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The Politics of the Nuclear Deal

Josh Rogin promotes the odd idea that the nuclear deal is a liability for Clinton and the Democrats:

The odds are that President Obama will be able to muster enough Democrats to sustain a veto of any resolution to kill the deal. But Democrats will pay some political price. That may not affect Obama, but for Clinton it’s a big problem her campaign has yet to solve.

It’s not clear that Democratic supporters of the deal will pay any political price. In fact, this seems to get the politics of the deal completely backwards. There has always been broad support for diplomacy with Iran on the nuclear issue, and there was majority support for the interim agreement in 2013. There has consistently been plurality or majority support for the outline of a deal that restricts the nuclear program. Some surveys show that many respondents don’t know enough to take a position either way so that definite support is below 50%, but others show that around 60% of the public backs the kind of deal that was just struck. Opposition to the deal is typically the least popular position. It is probably true that opponents of any deal are more fixated on the issue, and they are more likely to make a candidate’s position on this a major factor in whether they offer support, but for the most part these aren’t people that were going to be supporting Democratic candidates anyway. It’s not obvious that Clinton has any problem here that needs to be “solved.”

If the deal presents a political problem for anyone, it is the eventual Republican nominee. Whoever becomes the nominee won’t be able to rail against the deal without inviting suspicion that he wants to use force, and by the time the Republicans have chosen their nominee the deal will have been in place for almost a year. Talk of scrapping the deal will be and will come across as the position of a hard-line ideologue. The Republican nominee won’t just be going against public opinion on this, but would be taking such an extreme hawkish view of the issue that he is sure to remind most voters why they still don’t trust Republicans to conduct foreign policy. Assuming that the nominee will be a supporter of the Iraq war, the nominee’s vulnerability on this issue is even greater. It would be very easy to contrast the disastrous, unnecessary military attempt at “counter-proliferation” in Iraq with the peaceful and thus far successful diplomatic resolution of the nuclear issue with Iran. Republicans are now stuck with a field of candidates uniformly against the deal, and it is likely to be a liability for them a year from now.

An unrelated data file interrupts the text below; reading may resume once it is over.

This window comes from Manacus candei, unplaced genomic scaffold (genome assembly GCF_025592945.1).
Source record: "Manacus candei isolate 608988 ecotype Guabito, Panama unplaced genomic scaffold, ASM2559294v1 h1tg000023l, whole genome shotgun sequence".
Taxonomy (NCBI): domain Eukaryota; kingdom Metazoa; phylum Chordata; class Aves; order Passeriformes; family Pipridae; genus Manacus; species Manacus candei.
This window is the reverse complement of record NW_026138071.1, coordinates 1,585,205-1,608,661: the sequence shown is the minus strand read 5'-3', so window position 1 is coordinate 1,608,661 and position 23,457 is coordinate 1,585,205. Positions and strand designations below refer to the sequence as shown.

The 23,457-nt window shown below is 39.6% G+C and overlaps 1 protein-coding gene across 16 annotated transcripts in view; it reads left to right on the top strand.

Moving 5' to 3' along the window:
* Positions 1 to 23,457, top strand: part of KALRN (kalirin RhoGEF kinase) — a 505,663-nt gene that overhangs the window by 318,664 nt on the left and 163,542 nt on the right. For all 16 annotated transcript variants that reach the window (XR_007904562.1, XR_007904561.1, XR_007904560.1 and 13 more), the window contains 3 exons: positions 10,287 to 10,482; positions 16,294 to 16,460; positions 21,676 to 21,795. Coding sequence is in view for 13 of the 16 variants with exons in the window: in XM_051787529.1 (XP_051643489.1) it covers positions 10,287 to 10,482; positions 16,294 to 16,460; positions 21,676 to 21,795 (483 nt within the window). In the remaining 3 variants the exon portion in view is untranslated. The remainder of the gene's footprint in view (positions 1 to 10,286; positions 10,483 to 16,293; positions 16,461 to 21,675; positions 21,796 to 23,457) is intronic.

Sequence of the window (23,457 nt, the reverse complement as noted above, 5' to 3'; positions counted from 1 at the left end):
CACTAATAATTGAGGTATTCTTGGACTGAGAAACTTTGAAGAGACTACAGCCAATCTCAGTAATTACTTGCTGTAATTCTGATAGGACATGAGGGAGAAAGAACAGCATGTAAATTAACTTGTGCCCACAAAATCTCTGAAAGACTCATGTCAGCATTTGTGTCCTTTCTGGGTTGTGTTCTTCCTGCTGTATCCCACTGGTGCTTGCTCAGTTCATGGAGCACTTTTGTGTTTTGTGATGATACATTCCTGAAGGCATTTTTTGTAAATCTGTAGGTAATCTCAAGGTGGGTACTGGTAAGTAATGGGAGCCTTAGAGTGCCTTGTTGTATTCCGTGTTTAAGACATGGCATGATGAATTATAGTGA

about the author

Daniel Larison is a senior editor at TAC, where he also keeps a solo blog. He has been published in the New York Times Book Review, Dallas Morning News, World Politics Review, Politico Magazine, Orthodox Life, Front Porch Republic, The American Scene, and Culture11, and was a columnist for The Week. He holds a PhD in history from the University of Chicago, and resides in Lancaster, PA. Follow him on Twitter.

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